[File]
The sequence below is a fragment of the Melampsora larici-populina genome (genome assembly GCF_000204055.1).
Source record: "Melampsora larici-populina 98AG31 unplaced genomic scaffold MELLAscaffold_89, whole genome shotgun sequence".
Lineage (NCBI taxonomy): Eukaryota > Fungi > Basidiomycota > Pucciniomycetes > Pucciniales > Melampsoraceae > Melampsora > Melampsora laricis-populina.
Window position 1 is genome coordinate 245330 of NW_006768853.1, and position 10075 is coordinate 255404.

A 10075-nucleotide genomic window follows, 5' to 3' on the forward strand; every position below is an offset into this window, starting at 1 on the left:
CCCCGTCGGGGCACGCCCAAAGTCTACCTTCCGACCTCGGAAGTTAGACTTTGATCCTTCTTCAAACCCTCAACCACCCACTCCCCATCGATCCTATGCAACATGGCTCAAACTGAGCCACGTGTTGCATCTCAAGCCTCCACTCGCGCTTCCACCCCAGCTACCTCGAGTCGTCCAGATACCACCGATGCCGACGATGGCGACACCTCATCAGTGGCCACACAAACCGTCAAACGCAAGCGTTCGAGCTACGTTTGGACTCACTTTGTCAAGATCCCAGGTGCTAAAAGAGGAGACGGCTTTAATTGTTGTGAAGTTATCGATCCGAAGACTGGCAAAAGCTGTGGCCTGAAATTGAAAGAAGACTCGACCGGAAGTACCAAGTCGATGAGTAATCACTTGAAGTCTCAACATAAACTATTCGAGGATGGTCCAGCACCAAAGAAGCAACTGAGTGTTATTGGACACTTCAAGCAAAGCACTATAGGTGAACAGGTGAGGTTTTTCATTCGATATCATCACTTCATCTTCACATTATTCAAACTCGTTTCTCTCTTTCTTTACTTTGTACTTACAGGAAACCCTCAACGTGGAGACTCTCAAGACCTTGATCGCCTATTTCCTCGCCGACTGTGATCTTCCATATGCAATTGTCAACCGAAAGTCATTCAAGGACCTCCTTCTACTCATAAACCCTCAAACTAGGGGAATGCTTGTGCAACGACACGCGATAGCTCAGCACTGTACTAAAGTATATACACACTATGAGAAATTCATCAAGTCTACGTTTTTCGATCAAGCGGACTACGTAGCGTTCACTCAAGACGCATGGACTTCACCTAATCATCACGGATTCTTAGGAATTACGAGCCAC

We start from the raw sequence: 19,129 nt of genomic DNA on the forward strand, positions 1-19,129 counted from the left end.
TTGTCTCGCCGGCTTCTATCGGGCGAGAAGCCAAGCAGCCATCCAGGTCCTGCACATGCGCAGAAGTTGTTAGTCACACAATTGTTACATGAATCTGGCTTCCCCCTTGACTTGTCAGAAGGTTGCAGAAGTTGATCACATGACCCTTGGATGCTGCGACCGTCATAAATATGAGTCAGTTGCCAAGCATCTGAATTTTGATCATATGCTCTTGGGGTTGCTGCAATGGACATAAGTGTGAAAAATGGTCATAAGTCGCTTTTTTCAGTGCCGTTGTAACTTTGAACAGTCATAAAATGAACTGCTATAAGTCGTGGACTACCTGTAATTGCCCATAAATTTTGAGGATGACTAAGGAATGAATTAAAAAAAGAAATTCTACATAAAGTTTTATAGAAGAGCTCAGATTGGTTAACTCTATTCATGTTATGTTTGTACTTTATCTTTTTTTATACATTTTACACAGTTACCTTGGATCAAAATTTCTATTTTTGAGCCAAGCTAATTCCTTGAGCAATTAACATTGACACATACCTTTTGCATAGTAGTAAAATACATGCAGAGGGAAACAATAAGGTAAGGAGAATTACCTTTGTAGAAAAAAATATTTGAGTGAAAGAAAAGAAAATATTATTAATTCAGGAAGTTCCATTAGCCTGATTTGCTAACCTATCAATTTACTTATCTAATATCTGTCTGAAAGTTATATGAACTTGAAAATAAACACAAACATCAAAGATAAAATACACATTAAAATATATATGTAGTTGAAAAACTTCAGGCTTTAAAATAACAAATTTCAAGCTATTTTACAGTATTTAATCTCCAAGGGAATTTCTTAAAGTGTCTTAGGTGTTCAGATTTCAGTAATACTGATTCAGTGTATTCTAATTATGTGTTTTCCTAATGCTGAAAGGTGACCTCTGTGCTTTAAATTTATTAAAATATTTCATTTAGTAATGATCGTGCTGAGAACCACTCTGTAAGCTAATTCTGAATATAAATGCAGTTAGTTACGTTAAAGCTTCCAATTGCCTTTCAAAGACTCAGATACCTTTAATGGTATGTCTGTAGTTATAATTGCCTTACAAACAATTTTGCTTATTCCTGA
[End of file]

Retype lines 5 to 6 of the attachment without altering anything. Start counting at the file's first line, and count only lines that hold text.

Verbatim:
A 10075-nucleotide genomic window follows, 5' to 3' on the forward strand; every position below is an offset into this window, starting at 1 on the left:
CCCCGTCGGGGCACGCCCAAAGTCTACCTTCCGACCTCGGAAGTTAGACTTTGATCCTTCTTCAAACCCTCAACCACCCACTCCCCATCGATCCTATGCAACATGGCTCAAACTGAGCCACGTGTTGCATCTCAAGCCTCCACTCGCGCTTCCACCCCAGCTACCTCGAGTCGTCCAGATACCACCGATGCCGACGATGGCGACACCTCATCAGTGGCCACACAAACCGTCAAACGCAAGCGTTCGAGCTACGTTTGGACTCACTTTGTCAAGATCCCAGGTGCTAAAAGAGGAGACGGCTTTAATTGTTGTGAAGTTATCGATCCGAAGACTGGCAAAAGCTGTGGCCTGAAATTGAAAGAAGACTCGACCGGAAGTACCAAGTCGATGAGTAATCACTTGAAGTCTCAACATAAACTATTCGAGGATGGTCCAGCACCAAAGAAGCAACTGAGTGTTATTGGACACTTCAAGCAAAGCACTATAGGTGAACAGGTGAGGTTTTTCATTCGATATCATCACTTCATCTTCACATTATTCAAACTCGTTTCTCTCTTTCTTTACTTTGTACTTACAGGAAACCCTCAACGTGGAGACTCTCAAGACCTTGATCGCCTATTTCCTCGCCGACTGTGATCTTCCATATGCAATTGTCAACCGAAAGTCATTCAAGGACCTCCTTCTACTCATAAACCCTCAAACTAGGGGAATGCTTGTGCAACGACACGCGATAGCTCAGCACTGTACTAAAGTATATACACACTATGAGAAATTCATCAAGTCTACGTTTTTCGATCAAGCGGACTACGTAGCGTTCACTCAAGACGCATGGACTTCACCTAATCATCACGGATTCTTAGGAATTACGAGCCAC